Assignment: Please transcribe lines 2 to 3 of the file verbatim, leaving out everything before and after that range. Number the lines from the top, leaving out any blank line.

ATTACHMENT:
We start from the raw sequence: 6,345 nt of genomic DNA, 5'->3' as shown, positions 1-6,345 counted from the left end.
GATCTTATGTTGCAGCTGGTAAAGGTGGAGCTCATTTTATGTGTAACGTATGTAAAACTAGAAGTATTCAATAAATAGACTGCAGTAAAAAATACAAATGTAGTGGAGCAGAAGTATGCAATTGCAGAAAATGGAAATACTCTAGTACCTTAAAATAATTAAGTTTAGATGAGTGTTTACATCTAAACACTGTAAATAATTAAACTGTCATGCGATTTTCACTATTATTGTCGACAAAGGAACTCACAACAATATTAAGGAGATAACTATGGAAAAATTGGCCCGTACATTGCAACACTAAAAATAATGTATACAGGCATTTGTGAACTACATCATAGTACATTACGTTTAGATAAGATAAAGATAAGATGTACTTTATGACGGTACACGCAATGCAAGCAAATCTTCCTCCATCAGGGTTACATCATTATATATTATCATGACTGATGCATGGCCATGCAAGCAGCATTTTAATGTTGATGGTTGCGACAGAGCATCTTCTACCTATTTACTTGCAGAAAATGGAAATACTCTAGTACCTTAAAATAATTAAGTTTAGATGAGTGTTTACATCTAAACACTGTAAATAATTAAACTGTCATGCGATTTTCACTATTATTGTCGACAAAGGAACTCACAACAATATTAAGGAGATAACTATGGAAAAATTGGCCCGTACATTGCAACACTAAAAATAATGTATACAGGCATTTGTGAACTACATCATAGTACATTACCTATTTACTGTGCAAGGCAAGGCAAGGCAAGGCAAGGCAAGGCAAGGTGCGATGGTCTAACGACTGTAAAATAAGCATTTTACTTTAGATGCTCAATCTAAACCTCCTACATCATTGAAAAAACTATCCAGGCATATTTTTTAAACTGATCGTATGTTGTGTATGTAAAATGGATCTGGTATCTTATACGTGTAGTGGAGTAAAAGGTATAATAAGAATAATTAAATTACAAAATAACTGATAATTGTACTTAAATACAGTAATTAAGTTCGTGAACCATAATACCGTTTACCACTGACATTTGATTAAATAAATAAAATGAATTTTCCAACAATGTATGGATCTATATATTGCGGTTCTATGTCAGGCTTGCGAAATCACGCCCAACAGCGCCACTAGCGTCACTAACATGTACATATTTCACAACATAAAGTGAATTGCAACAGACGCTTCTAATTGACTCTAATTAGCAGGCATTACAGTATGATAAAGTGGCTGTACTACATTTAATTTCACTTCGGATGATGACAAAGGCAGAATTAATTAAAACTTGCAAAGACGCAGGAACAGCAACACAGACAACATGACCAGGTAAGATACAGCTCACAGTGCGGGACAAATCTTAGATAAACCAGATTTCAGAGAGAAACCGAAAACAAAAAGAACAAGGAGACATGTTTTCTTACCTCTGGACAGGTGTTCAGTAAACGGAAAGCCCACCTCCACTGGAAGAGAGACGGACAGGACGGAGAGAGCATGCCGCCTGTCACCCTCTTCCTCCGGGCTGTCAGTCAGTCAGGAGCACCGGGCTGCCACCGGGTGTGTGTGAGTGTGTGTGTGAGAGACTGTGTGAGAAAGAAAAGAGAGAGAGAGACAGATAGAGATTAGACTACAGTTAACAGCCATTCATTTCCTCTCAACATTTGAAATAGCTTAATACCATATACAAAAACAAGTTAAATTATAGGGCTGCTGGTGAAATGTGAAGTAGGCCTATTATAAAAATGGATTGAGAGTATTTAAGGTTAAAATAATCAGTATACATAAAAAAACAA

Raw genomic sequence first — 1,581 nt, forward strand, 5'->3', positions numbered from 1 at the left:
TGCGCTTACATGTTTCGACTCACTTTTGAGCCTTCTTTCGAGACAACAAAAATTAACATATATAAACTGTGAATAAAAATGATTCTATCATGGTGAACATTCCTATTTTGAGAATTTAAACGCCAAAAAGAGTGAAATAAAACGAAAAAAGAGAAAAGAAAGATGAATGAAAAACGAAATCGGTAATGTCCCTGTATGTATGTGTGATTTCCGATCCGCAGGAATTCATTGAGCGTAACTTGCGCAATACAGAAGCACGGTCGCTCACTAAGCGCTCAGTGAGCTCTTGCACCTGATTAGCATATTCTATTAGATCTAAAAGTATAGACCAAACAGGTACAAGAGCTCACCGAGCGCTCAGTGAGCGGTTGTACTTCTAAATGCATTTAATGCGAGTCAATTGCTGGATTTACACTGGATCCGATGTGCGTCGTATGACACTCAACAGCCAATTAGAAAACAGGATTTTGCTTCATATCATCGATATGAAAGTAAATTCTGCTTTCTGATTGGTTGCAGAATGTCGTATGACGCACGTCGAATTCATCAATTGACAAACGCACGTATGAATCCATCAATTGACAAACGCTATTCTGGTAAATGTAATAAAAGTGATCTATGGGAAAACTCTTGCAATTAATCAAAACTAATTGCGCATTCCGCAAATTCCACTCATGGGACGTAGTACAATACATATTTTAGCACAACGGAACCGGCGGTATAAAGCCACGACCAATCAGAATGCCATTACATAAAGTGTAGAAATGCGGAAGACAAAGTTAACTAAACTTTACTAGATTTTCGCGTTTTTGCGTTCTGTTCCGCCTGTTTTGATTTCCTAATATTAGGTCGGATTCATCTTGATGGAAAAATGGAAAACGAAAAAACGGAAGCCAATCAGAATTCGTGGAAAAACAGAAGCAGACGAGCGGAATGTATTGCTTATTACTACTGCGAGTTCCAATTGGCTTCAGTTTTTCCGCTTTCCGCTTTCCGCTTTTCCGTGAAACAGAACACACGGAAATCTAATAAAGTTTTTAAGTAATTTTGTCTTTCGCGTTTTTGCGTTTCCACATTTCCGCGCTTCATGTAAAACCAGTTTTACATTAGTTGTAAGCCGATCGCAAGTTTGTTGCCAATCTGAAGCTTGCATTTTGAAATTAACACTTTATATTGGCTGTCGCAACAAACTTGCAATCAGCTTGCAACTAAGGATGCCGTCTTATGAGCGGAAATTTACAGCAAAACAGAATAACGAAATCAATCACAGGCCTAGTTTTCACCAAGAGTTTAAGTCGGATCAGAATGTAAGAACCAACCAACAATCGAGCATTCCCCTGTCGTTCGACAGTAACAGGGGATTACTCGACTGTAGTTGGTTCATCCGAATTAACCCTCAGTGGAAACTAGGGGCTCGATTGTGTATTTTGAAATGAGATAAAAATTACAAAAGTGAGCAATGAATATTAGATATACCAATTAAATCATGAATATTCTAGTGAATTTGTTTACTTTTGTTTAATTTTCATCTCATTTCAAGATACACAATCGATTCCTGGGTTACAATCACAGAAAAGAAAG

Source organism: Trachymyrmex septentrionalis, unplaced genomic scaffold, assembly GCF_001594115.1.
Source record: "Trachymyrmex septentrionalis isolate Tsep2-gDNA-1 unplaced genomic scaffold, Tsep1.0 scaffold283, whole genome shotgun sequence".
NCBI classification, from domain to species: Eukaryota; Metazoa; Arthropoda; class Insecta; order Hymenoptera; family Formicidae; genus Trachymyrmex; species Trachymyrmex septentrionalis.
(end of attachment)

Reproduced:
GATCTTATGTTGCAGCTGGTAAAGGTGGAGCTCATTTTATGTGTAACGTATGTAAAACTAGAAGTATTCAATAAATAGACTGCAGTAAAAAATACAAATGTAGTGGAGCAGAAGTATGCAATTGCAGAAAATGGAAATACTCTAGTACCTTAAAATAATTAAGTTTAGATGAGTGTTTACATCTAAACACTGTAAATAATTAAACTGTCATGCGATTTTCACTATTATTGTCGACAAAGGAACTCACAACAATATTAAGGAGATAACTATGGAAAAATTGGCCCGTACATTGCAACACTAAAAATAATGTATACAGGCATTTGTGAACTACATCATAGTACATTACGTTTAGATAAGATAAAGATAAGATGTACTTTATGACGGTACACGCAATGCAAGCAAATCTTCCTCCATCAGGGTTACATCATTATATATTATCATGACTGATGCATGGCCATGCAAGCAGCATTTTAATGTTGATGGTTGCGACAGAGCATCTTCTACCTATTTACTTGCAGAAAATGGAAATACTCTAGTACCTTAAAATAATTAAGTTTAGATGAGTGTTTACATCTAAACACTGTAAATAATTAAACTGTCATGCGATTTTCACTATTATTGTCGACAAAGGAACTCACAACAATATTAAGGAGATAACTATGGAAAAATTGGCCCGTACATTGCAACACTAAAAATAATGTATACAGGCATTTGTGAACTACATCATAGTACATTACCTATTTACTGTGCAAGGCAAGGCAAGGCAAGGCAAGGCAAGGCAAGGTGCGATGGTCTAACGACTGTAAAATAAGCATTTTACTTTAGATGCTCAATCTAAACCTCCTACATCATTGAAAAAACTATCCAGGCATATTTTTTAAACTGATCGTATGTTGTGTATGTAAAATGGATCTGGTATCTTATACGTGTAGTGGAGTAAAAGGTATAATAAGAATAATTAAATTACAAAATAACTGATAATTGTACTTAAATACAGTAATTAAGTTCGTGAACCATAATACCGTTTACCACTGACATTTGATTAAATAAATAAAATGAATTTTCCAACAATGTATGGATCTATATATTGCGGTTCTATGTCAGGCTTGCGAAATCACGCCCAACAGCGCCACTAGCGTCACTAACATGTACATATTTCACAACATAAAGTGAATTGCAACAGACGCTTCTAATTGACTCTAATTAGCAGGCATTACAGTATGATAAAGTGGCTGTACTACATTTAATTTCACTTCGGATGATGACAAAGGCAGAATTAATTAAAACTTGCAAAGACGCAGGAACAGCAACACAGACAACATGACCAGGTAAGATACAGCTCACAGTGCGGGACAAATCTTAGATAAACCAGATTTCAGAGAGAAACCGAAAACAAAAAGAACAAGGAGACATGTTTTCTTACCTCTGGACAGGTGTTCAGTAAACGGAAAGCCCACCTCCACTGGAAGAGAGACGGACAGGACGGAGAGAGCATGCCGCCTGTCACCCTCTTCCTCCGGGCTGTCAGTCAGTCAGGAGCACCGGGCTGCCACCGGGTGTGTGTGAGTGTGTGTGTGAGAGACTGTGTGAGAAAGAAAAGAGAGAGAGAGACAGATAGAGATTAGACTACAGTTAACAGCCATTCATTTCCTCTCAACATTTGAAATAGCTTAATACCATATACAAAAACAAGTTAAATTATAGGGCTGCTGGTGAAATGTGAAGTAGGCCTATTATAAAAATGGATTGAGAGTATTTAAGGTTAAAATAATCAGTATACATAAAAAAACAA

Raw genomic sequence first — 1,581 nt, forward strand, 5'->3', positions numbered from 1 at the left: